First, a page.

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G.I. JOBS VIRTUAL JOB FAIR   I   OCTOBER 26TH

How to Avoid a Date Gap between Transition and a New Job

Transition to New Job

Are you so excited to get out of the military that you’ve forgotten to start your job search? Have you been told that nobody will offer you a job unless you can start right away? Do you figure that you’ll have time to apply to jobs during terminal leave, or after your EAS?

If your answer to any of these questions is “yes,” then you’re setting yourself up for a significant gap between your last military check and your first civilian check – and you might have to figure out how to support yourself in the interim. The following guidelines will help you avoid seeing any gaps between your service and civilian employment.

Keep an open mind regarding possible jobs. Many service members focus on one job when they transition – maybe it’s the job a friend or family member can give them; maybe it’s their dream job; maybe it’s the only work they see themselves doing in the location they want. For some, the civilian world looks so confusing (after experience in the military) that considering different jobs, in different locations, with different requirements is overwhelming – it’s just easier to focus on one thing. Unfortunately, not every job works out (even ones that were promised to you), so be ready to consider different locations to get a job you want, or different jobs for a location you want, or a combination of both to get the pay you want.

Start Early. Whatever you plan to do, start early – months (if not a year) before your EAS. Most service members, when they decide not to reenlist, have at least that much time before they transition. Use it wisely! Take your transition classes as soon as you can: they provide valuable tools for building a civilian-friendly resume and they have tools for finding jobs which require your specific experience and training. Another benefit of transition classes is their job-hunting resources. They teach you how to take advantage of preferential hiring programs for veterans, especially in federal agencies. Starting your job search early allows you time to pursue the jobs you want, whether in your dream industry or your dream location.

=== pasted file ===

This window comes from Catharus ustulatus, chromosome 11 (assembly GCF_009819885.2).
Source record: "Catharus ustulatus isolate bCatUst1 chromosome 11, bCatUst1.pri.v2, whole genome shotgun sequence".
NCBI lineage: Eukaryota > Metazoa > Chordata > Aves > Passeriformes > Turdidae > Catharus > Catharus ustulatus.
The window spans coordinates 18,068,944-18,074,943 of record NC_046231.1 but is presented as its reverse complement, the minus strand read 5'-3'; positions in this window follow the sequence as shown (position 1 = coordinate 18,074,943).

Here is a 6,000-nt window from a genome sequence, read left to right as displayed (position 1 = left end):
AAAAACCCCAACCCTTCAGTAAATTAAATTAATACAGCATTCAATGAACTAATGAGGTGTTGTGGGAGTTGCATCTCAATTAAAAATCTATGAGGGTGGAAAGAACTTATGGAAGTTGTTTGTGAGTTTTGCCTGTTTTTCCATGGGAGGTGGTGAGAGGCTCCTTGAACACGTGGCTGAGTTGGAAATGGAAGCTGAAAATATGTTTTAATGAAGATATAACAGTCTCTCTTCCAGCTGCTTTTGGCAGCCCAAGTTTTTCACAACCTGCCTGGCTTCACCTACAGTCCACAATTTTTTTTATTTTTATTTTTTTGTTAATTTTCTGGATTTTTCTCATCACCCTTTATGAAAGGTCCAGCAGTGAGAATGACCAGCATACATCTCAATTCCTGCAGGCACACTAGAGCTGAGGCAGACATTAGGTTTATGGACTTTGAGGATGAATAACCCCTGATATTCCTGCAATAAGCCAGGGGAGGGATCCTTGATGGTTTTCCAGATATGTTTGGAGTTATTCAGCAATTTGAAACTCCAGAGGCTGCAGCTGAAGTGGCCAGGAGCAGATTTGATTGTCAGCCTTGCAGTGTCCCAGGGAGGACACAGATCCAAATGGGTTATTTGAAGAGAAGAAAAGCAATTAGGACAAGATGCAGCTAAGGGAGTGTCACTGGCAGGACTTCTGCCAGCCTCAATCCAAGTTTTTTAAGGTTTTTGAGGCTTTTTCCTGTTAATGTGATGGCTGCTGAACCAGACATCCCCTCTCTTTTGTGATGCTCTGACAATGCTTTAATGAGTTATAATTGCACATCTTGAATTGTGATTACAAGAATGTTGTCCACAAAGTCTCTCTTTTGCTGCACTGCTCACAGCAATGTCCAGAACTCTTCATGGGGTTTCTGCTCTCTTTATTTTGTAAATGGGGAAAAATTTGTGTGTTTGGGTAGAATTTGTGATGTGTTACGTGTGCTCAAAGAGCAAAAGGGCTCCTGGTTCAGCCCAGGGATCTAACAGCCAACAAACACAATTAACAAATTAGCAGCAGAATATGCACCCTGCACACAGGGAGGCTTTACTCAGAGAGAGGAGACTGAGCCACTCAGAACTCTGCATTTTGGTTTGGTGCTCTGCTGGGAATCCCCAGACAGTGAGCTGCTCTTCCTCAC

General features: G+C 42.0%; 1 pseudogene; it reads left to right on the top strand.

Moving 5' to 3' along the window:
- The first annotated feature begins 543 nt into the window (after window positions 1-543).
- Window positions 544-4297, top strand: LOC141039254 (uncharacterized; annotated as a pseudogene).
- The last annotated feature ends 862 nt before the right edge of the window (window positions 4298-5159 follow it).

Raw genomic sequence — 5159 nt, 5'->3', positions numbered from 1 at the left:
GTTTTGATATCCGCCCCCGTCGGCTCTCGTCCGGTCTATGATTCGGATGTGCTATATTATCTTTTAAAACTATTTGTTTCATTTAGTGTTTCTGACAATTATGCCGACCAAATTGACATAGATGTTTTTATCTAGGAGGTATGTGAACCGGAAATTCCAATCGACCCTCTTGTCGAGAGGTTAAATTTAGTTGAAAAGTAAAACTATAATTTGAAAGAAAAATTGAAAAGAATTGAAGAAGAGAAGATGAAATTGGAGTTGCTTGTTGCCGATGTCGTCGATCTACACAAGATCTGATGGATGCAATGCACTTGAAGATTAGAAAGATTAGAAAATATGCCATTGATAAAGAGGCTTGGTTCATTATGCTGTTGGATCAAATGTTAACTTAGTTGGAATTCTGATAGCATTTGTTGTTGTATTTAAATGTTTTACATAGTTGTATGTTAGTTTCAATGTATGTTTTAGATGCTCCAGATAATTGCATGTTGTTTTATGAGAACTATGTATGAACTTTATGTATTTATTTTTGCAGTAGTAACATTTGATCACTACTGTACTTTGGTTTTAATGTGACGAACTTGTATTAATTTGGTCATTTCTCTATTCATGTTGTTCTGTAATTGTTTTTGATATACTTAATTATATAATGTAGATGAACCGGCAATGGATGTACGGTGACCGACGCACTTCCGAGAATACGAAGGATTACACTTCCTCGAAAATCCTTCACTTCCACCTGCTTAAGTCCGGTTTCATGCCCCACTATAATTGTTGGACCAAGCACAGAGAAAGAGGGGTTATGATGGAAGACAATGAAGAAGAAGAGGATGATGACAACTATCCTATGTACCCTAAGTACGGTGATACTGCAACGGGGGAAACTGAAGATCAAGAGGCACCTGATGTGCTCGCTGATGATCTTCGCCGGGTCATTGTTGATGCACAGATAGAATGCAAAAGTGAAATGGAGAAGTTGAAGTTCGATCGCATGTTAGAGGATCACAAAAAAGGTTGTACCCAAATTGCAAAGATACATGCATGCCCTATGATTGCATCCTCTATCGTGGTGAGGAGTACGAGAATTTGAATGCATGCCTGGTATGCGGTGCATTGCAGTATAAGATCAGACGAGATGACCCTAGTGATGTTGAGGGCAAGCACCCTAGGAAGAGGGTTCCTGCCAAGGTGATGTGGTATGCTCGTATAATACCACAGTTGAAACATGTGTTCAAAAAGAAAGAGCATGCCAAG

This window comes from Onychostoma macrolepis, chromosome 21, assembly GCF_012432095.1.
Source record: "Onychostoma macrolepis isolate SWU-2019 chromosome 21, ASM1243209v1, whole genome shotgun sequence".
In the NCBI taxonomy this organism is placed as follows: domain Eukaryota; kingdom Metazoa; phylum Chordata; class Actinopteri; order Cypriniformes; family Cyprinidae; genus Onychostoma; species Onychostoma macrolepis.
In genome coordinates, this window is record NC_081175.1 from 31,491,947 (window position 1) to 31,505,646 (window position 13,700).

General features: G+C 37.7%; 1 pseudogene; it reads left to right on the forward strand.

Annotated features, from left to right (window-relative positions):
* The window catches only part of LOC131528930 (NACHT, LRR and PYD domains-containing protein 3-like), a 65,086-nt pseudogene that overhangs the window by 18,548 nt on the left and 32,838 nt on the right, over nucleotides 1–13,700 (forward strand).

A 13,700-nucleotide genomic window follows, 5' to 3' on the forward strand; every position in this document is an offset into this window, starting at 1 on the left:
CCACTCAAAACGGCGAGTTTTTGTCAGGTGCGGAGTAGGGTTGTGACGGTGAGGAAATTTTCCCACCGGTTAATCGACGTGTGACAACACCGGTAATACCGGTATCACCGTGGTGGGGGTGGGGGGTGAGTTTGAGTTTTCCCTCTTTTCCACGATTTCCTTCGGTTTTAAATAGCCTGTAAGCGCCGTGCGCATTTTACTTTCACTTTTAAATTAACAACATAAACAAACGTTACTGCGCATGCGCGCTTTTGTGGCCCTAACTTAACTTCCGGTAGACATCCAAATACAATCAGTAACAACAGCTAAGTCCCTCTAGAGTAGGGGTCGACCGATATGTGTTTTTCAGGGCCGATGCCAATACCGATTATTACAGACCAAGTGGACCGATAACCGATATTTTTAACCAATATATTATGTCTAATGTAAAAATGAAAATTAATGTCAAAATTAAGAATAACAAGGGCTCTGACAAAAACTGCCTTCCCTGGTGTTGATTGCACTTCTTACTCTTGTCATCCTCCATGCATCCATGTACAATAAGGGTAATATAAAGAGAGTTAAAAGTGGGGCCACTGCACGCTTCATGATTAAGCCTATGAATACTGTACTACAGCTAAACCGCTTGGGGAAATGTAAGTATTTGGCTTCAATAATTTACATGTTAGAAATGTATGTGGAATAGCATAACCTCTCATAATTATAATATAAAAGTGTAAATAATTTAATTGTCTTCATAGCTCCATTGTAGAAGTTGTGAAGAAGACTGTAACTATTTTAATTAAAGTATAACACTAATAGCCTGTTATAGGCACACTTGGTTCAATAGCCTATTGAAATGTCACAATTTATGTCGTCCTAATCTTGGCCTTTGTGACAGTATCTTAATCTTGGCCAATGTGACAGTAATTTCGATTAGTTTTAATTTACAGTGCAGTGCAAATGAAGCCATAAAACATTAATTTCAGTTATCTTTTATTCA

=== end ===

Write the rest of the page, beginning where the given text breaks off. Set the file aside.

(Short on time to take full advantage of your transition classes? Check out our TAP Class Overview to catch up on the cliff notes!)

Take care of certification requirements before EAS. If you have a marketable hard skill in the military, such as vehicle maintenance, you’re in a good position to do the same kind of work in the civilian world. However, you can’t simply show up with your DD-214 and expect to be hired. For nearly every military-assigned MOS there’s a civilian certification, and most companies won’t hire you unless you have the civilian credentials. Fortunately, however, many military bases offer civilian certification courses (e.g. truck driving, heavy machinery, etc.) free to active military, which is a great opportunity to enter the civilian job market with both the appropriate credentials and solid experience. If you need a certification course that’s not offered on base (and costs money), it’s much easier to afford while you’re still drawing a military salary…and if you choose to pay for it with GI Bill benefits, it’s easier to negotiate that paperwork drill with the resources available to active service members.